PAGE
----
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The Hidden Secrets of Movable Books March 5, 2021


Since the 13th century, bookmakers and artists have looked for ways to bring life to the structure and form of the traditional book. The Hirsch Library exhibition Making the Movable Book: An Evolution of Paper Engineering investigates the multidimensional ways artists and publishers have played with techniques to expand the boundaries. The installation presents a variety of titles from the library’s collection that contain movable mechanisms such as pull tabs, flaps, and pop-ups.

Creating a Strategy
Imparting the thrill of opening a movable book and activating its operable mechanism to discover hidden secrets while the book is locked up in a case calls for a creative strategy. The display of a 1639 edition of Johann Remmelin’s Catoptrum Microcosmicum (Mirror of the Microcosm) is particularly challenging. This highly engineered anatomical book contains three plates of male and female figures, and each figure consists of overlapping flaps to illustrate the successive layers of the human body. More than 100 paper flaps of hand-cut and assembled copper-plate engravings allow readers to dig into the interior of the body. Some embedded parts can be removed for closer inspection.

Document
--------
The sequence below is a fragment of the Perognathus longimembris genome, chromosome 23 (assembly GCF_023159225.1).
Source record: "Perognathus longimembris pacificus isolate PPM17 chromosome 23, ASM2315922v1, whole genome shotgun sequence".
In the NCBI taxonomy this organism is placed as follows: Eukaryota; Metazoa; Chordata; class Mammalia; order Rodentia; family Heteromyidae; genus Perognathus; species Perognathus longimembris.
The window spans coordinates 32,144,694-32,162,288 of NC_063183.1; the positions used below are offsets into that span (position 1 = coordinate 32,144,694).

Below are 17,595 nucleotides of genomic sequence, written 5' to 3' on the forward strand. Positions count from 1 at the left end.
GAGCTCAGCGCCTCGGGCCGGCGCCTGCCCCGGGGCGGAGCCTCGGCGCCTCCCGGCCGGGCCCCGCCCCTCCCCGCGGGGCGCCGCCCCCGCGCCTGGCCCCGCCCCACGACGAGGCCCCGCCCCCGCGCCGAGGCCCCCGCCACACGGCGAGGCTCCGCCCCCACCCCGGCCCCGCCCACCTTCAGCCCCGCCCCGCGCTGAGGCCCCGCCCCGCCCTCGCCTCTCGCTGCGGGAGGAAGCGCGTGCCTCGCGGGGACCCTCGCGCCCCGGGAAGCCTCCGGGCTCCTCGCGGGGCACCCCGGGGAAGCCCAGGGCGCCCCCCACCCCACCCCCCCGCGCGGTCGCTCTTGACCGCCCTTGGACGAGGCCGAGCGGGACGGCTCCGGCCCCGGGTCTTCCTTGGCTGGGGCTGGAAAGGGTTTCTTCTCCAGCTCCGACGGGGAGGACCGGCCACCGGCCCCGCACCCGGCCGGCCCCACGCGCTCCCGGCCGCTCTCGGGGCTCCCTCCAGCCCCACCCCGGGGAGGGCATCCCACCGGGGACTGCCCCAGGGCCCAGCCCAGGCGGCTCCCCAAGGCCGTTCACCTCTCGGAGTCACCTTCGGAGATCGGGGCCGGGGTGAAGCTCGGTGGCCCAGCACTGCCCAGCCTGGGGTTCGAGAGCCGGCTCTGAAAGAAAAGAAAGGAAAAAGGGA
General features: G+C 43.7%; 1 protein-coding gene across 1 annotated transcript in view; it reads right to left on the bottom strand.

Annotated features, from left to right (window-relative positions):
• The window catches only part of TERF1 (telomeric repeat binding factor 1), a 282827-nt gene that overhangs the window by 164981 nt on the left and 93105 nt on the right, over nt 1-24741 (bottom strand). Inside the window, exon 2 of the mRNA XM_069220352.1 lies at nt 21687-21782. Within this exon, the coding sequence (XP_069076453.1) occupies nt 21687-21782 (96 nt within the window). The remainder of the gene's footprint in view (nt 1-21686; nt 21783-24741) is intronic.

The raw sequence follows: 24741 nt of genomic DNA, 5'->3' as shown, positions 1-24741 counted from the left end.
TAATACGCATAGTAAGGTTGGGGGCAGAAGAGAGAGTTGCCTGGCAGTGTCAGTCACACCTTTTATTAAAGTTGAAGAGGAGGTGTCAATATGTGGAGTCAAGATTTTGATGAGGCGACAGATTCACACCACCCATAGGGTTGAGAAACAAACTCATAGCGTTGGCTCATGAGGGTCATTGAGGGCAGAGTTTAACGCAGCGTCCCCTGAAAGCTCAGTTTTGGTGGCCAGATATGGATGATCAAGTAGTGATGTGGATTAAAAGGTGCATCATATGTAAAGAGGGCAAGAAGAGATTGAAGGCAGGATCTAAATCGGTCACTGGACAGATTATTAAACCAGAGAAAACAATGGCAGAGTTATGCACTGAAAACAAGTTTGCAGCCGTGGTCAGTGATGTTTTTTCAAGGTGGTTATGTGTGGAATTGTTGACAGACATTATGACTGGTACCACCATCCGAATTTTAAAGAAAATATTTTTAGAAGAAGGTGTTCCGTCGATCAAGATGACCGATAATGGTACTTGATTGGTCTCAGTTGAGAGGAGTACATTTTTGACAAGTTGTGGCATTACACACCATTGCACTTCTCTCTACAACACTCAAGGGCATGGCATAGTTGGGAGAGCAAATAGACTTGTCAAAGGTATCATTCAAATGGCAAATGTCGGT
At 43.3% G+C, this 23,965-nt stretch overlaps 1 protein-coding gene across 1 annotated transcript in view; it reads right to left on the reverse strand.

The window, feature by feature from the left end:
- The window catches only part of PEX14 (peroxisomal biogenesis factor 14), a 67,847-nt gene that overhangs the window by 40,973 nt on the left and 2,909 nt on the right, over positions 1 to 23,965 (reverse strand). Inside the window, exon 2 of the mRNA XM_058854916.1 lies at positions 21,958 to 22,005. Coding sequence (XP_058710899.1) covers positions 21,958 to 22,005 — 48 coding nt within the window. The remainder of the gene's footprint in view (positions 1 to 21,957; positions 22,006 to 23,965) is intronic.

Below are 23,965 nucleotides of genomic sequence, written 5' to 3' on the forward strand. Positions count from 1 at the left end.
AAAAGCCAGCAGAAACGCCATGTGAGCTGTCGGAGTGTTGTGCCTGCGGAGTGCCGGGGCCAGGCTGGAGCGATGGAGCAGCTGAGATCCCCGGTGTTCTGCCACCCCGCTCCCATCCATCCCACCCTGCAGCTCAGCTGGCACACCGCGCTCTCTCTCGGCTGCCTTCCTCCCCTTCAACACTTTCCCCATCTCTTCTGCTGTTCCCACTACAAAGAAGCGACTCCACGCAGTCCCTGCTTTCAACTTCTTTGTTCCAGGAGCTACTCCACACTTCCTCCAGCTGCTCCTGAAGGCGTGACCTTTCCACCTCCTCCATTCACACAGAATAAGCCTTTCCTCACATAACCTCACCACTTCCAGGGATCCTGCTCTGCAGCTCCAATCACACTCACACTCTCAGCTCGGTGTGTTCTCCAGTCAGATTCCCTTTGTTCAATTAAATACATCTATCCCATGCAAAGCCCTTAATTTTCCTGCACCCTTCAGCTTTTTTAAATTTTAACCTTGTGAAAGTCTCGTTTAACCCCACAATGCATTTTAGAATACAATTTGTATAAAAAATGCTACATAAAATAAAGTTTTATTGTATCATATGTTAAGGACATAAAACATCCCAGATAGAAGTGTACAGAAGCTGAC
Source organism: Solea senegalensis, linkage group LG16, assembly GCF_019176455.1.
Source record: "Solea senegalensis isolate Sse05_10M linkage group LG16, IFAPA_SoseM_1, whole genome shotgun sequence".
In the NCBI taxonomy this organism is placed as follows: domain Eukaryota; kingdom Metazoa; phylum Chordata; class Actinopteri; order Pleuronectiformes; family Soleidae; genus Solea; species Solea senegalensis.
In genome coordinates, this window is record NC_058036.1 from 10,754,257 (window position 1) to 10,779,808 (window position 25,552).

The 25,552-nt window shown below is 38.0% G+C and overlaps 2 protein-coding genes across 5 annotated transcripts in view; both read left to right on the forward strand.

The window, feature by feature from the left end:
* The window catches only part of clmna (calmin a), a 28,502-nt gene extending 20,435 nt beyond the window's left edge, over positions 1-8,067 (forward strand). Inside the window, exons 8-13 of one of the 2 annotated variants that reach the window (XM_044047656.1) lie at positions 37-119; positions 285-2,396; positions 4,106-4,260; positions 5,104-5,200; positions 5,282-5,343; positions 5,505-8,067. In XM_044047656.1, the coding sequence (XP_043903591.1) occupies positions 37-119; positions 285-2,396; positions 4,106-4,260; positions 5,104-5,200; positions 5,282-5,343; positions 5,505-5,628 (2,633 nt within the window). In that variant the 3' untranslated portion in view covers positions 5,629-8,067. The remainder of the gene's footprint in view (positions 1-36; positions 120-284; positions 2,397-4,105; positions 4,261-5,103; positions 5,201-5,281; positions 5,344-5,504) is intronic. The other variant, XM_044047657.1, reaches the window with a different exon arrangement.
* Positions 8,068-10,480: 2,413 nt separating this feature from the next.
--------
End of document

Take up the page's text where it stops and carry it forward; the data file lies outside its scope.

The paper conservator made small, wedge-shaped inserts with Mylar polyester film and placed them between the flaps of the book to prop them open into 3D space. A few paper flaps from the book are used as built-in mounts to support neighboring layers, and with proper creasing of the paper, some flaps stand happily without external intervention. Employing the same polyester material, cube-shaped mounts were custom-made to showcase pop-up structures in Thomas Malton the Elder’s 1779 A Compleat Treatise on Perspective.

Activating a Dancing Tiger
A different strategy is used to activate the dancing tiger in Bolom Chon, a delightful pop-up book published in 2007 by Taller Leñateros, a collective of contemporary Tzotzil Mayan artists in Chiapas, Mexico. With a little help from polyethylene straps and neodymium magnets, the dancing tiger is now smiling widely at the Hirsch Library with its agave fiber whiskers and tongue turned up and sticking out.

Seeing for Yourself
Making the Movable Book: An Evolution of Paper Engineering is on view in the Hirsch Library reading room through March 20. To learn more, visit the virtual edition of Making the Movable Book.